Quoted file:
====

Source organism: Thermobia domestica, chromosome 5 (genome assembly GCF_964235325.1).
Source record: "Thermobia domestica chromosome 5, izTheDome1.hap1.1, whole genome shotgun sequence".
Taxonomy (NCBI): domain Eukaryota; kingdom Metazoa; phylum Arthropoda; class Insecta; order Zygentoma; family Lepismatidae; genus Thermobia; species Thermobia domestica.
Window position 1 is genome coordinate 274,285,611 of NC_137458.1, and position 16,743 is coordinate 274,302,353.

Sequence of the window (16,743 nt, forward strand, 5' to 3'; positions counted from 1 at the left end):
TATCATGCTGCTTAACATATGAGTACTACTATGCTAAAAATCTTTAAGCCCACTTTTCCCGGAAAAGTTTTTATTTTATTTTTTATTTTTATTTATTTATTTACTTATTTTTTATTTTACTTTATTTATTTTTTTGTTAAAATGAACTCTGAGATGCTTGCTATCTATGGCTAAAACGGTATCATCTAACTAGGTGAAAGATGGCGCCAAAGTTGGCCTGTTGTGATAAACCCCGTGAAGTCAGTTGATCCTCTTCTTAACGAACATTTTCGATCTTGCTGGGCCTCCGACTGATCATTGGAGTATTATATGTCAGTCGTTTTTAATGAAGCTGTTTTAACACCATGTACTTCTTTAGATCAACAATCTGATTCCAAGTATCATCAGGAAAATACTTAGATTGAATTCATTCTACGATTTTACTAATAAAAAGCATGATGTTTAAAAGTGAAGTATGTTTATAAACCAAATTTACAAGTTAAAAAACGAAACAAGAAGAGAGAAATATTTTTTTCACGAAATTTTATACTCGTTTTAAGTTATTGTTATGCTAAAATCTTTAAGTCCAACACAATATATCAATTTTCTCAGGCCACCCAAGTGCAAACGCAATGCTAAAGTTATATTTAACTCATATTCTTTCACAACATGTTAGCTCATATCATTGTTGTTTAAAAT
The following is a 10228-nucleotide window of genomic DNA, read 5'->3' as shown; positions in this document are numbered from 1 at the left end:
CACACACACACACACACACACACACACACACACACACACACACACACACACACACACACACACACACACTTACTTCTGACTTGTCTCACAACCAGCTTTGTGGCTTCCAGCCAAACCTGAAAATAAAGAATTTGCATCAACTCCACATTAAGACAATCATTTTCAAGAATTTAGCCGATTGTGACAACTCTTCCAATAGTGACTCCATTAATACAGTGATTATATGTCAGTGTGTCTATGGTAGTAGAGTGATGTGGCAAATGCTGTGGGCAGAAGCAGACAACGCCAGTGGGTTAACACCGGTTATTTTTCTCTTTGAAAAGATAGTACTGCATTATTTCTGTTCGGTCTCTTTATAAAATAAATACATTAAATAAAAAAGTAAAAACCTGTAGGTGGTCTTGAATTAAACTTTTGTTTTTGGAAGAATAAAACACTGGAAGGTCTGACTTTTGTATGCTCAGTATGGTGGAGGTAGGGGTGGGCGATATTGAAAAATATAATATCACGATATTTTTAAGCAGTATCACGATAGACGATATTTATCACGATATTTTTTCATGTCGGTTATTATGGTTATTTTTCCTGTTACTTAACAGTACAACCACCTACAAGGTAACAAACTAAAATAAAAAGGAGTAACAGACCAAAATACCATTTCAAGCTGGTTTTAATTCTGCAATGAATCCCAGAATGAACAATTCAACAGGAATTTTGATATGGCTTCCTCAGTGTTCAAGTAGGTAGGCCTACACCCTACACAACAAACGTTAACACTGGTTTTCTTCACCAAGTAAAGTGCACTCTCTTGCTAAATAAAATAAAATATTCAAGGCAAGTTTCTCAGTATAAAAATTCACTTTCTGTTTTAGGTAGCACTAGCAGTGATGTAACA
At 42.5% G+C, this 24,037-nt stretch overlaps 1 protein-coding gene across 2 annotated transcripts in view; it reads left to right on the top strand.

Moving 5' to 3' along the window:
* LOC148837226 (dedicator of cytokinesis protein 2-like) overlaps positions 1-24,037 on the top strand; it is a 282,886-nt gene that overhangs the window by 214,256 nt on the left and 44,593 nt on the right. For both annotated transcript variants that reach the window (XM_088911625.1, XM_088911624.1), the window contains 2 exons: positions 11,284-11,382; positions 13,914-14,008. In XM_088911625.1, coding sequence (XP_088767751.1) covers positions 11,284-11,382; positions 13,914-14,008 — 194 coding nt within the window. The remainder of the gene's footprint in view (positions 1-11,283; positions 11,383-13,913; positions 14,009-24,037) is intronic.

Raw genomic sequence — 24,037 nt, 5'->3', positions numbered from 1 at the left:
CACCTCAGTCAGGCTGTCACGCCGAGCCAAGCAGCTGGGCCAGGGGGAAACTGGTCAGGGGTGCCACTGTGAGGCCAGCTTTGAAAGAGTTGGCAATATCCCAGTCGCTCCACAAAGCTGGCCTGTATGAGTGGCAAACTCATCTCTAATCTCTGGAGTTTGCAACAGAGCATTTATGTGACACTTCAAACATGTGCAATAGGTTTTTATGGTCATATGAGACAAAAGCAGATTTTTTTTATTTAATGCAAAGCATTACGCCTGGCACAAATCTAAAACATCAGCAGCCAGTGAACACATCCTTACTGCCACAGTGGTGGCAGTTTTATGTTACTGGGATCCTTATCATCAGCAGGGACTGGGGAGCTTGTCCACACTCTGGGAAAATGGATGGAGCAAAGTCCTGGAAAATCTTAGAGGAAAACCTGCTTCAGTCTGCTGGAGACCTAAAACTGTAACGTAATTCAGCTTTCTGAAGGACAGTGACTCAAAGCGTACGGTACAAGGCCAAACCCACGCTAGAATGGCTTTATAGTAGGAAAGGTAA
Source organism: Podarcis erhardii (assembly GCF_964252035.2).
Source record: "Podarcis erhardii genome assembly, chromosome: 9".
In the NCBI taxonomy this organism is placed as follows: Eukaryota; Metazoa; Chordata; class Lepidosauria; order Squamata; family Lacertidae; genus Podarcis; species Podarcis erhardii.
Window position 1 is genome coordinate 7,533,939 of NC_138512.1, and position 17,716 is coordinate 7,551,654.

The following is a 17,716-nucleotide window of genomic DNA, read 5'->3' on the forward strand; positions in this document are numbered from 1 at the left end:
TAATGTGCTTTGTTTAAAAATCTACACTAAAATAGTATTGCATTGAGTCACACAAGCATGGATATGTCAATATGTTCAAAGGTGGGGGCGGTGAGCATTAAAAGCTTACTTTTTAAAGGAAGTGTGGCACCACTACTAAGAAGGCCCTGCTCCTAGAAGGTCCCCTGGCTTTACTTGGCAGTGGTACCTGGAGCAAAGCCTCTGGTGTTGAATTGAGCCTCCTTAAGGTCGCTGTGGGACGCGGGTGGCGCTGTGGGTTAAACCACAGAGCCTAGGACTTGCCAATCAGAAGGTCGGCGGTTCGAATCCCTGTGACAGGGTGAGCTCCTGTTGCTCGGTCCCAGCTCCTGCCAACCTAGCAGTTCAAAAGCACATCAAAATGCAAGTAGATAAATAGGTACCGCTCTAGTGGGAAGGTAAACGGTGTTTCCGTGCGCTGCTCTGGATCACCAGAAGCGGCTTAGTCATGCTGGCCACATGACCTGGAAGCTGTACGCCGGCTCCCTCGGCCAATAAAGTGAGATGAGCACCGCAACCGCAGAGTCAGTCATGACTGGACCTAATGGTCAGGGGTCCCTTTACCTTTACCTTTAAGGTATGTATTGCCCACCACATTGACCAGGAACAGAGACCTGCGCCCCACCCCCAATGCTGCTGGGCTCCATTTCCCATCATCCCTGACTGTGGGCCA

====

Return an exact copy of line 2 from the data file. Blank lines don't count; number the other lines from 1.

Source record: "Thermobia domestica chromosome 5, izTheDome1.hap1.1, whole genome shotgun sequence".